Well,honestly that depends on a few things...There is ALWAYS SOMETHING happening here. There are the Antique Car Shows throughout the year,many many many festivals to attend,and alot of "Annual" Events that happen as well. When your doing a search on the areas or whatnot,the towns to look for thats within a skip and jump driving is Fort Walton Beach,Destin,Crestview,Freeport,Niceville. When you start looking at Panama City or Pensacola,your looking at about an hour or so drive. If you happen to ride or enjoy motorcycles,this is the place for it! There is always a ride somewhere around and boy do they come out for them. One of the big things with the bikes,is every year just about each town joins together with another and have what is called a "TOYS FOR TOTS" ride,which is normally in late fall Thanksgiving/Christmas time. That is amazing to see...Imagine 1000 bikes riding in uniform style down the road to deliver a truck sometimes,semi full of toys for children. It's Amazing!
Your also be surrounded by military.We have the worlds largest I believe it is Air Force Base about 10-15 minutes down from Niceville. They have an air museum that is pretty cool to go through if your into all the planes,choppers etc that have been in the wars. Hope this gives ya an idea of what happens around here. If you'd like,go to the following website and it will let ya know more about the area and its surrounding towns as well. There I believe is a place on the page you can click events or on specific towns and it gives you a listing of the annual events that happen each year.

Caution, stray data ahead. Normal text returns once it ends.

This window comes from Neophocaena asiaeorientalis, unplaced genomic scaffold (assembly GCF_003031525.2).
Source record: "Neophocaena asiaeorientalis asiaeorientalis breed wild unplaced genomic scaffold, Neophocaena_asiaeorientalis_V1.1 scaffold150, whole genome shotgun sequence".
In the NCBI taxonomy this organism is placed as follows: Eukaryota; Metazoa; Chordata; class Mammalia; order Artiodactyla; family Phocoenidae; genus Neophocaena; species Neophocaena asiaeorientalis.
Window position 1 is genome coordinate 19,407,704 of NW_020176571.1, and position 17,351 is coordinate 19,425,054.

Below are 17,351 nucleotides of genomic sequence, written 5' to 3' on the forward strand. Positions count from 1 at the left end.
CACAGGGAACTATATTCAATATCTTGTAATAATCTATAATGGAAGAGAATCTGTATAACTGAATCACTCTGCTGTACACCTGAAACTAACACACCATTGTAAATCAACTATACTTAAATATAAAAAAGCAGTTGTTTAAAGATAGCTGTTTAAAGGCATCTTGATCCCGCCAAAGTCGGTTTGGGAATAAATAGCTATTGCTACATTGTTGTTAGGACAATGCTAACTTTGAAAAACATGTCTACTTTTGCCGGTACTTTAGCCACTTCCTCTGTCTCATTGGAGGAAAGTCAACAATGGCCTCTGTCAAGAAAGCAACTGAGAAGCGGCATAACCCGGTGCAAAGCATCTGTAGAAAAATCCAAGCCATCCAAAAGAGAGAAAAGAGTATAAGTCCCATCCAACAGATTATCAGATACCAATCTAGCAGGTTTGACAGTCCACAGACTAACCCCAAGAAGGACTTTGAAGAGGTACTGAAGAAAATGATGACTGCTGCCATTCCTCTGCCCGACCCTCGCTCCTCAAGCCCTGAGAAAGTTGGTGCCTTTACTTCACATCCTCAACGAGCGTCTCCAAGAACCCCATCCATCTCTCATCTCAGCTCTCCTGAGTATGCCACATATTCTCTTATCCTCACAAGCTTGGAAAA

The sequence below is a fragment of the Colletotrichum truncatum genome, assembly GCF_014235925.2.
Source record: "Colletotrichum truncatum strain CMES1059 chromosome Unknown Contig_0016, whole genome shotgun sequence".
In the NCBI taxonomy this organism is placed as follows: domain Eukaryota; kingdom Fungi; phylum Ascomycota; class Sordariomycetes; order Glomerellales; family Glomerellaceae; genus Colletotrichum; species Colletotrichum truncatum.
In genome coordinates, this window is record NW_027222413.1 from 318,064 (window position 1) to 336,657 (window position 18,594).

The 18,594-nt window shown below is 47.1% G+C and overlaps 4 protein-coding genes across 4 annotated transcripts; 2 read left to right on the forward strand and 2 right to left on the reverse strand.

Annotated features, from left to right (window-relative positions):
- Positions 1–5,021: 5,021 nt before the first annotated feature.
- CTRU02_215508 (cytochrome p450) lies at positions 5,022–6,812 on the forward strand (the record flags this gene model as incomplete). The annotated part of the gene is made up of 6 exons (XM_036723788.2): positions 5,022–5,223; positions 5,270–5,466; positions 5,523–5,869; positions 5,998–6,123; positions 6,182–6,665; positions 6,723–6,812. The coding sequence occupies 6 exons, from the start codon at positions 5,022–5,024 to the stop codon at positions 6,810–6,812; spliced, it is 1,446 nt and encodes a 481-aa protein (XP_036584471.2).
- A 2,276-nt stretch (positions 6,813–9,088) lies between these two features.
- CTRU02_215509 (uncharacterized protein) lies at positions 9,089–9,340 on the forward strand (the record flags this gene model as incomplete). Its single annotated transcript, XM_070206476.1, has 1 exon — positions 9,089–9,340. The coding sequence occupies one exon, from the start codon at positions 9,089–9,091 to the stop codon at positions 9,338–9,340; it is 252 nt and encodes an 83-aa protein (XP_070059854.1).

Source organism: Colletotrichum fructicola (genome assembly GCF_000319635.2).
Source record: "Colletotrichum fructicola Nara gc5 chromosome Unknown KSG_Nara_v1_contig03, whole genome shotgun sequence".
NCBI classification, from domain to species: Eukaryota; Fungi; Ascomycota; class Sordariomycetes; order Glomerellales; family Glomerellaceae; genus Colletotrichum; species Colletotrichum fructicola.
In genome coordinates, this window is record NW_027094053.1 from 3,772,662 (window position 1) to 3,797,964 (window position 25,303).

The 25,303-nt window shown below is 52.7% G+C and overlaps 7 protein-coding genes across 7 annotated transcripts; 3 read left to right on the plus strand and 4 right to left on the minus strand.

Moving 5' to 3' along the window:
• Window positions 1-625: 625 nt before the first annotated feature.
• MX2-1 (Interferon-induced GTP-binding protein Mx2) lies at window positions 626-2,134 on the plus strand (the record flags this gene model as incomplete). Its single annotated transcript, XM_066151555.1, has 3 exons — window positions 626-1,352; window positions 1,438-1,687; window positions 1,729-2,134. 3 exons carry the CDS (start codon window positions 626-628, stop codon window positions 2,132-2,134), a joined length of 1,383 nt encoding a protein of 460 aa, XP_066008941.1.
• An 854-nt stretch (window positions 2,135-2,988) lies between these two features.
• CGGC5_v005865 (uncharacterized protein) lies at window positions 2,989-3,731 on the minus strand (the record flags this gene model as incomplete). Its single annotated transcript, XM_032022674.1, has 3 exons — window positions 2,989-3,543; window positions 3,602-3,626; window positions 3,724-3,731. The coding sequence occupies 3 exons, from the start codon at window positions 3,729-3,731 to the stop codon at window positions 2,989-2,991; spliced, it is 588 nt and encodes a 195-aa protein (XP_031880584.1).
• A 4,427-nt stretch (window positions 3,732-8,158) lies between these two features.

EmeraldCoast.com: Navigate Florida's Emerald Coast!
Hope this helps...
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Old 05-29-2008, 06:43 PM
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Ok, will look at the site. Glad to hear theres alot of activities going on in the area. Regards.
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Old 06-05-2008, 08:51 PM
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We lived in DeBary, FL for a while and looking to relocate back to Florida but want closer to the west coast beaches but trying to stay out of the heavily spring break/snow bird areas. We also have two kids - 8 and 10 that need good schools - how would you rank the Niceville area as far as schools etc.?
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Old 06-23-2008, 06:26 PM
Location: L.A.(not Los Angeles)
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Having lived in Niceville most of my life I will tell you it is different than Destin or Ft.Walton(I am a real Floridian not a Yankee transplant or Military folk). Niceville has retained alot more of the original Florida(southern) culture than Destin or Ft.walton have. There are areas in town that are heavily poupulated by transplants and the military(Bluewater,Dana Point,Rocky Bayou Estates). As for our education our county has ranked highest in the state several years. Niceville High School has ranked in the top thousand high schools in the nation in a few different sources.